So I have to lean toward saving, even as I fully acknowledge the need to make $$$, too.


Tuesday 22nd of October 2019

It is much easier to automate savings/investments for a good earner than it is to increase the earning potential of a low skilled saver. You have to have income streams in order to save or invest it and I've known far too many really good savers (based on percentage of their income) that did not have sufficient funds in the last years of their life. The notion that if you are a good saver all will work out in the end is a fantasy for many.

I would prefer to know that I could earn money any time I need it. Being great at saving but not good at earning (or investing!), means I could end up with insufficient funds. Many good earners have multiple income streams, so losing one is not devastating. I'd rather have options and highly sought after skills, than simply to know I have the ability to save x% of whatever I make. It is easier to start saving x% than to obtain the highly sought after skills or knowledge that earns more money.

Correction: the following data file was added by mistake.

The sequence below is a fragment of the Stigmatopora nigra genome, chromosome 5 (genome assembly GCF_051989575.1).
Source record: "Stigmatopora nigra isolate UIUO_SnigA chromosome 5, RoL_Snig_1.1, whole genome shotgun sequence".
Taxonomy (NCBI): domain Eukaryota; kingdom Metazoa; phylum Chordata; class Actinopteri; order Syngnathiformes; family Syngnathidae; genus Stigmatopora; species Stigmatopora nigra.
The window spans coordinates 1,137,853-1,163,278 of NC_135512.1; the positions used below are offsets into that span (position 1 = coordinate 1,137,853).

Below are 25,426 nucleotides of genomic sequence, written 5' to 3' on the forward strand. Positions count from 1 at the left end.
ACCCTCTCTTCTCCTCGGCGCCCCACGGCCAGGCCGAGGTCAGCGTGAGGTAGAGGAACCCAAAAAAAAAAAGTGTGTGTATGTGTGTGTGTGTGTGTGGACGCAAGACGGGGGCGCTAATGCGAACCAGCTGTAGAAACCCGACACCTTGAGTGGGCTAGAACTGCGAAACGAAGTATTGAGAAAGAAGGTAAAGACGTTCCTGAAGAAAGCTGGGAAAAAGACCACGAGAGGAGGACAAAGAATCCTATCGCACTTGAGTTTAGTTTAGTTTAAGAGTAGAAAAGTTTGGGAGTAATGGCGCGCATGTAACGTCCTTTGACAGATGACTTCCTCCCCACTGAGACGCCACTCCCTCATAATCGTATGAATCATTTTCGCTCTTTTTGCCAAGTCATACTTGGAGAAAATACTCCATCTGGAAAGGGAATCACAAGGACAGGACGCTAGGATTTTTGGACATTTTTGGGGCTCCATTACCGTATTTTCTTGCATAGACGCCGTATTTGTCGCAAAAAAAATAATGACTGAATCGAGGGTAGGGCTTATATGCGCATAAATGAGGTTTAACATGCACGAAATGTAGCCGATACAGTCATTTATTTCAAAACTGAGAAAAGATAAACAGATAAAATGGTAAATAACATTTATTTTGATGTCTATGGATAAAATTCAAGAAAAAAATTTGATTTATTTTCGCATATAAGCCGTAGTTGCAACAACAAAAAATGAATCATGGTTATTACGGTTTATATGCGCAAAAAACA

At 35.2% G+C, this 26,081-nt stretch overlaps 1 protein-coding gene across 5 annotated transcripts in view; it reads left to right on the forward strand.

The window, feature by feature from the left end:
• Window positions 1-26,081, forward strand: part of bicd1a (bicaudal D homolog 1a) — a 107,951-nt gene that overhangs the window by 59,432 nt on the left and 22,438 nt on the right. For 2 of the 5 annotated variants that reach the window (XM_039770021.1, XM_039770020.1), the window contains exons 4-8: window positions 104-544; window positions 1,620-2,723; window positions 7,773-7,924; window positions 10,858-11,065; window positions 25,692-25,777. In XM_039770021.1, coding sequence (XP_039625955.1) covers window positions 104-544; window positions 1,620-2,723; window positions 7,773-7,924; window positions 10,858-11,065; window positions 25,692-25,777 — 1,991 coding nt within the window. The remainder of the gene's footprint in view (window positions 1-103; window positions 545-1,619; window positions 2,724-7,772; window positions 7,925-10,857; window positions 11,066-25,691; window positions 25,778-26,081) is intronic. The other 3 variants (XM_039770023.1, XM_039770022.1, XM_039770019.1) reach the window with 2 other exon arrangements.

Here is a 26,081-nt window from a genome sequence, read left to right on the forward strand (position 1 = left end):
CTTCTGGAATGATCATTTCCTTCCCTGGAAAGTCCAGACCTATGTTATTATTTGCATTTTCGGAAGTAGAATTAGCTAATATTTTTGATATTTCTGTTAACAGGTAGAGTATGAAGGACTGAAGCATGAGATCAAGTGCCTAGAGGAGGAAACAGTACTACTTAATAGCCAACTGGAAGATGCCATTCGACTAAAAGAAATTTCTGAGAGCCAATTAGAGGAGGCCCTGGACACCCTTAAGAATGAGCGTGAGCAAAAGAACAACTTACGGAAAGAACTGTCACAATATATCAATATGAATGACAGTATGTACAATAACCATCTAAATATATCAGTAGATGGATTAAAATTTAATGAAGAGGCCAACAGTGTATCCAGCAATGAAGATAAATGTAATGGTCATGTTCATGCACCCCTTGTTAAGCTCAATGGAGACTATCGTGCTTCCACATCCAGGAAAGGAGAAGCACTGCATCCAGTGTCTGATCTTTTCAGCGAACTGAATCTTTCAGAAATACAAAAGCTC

Thursday 31st of October 2019

Agree. I have always been a good saver. But on $18000 a year I could only save a little; on $60000 a year I still couldn't max out my retirement because of the 17k a year for daycare at this moment and the health care and the taxes and the actual cost of feeding people even if we keep the temperature at 57 degrees through the winter and eat food from our garden; on $100000+ I can max my savings and waste money on fun or convenient things -- it's a choice. If you're a good earner and you pick a spouse or advisor who saves for you, you're in luck. If you don't earn as much, you don't have as much room for mistakes.... :(


Tuesday 22nd of October 2019

Always Saving!! Like you say, if you don't save well, you will never earn enough! It is a lost skill in today's world! My husband and I both make a pretty good living, but I still prefer to budget my meals, shop at resale shops, etc. If you are a saver, you can get through tight spots financially because it's a lifestyle, not something you have to do in an emergency!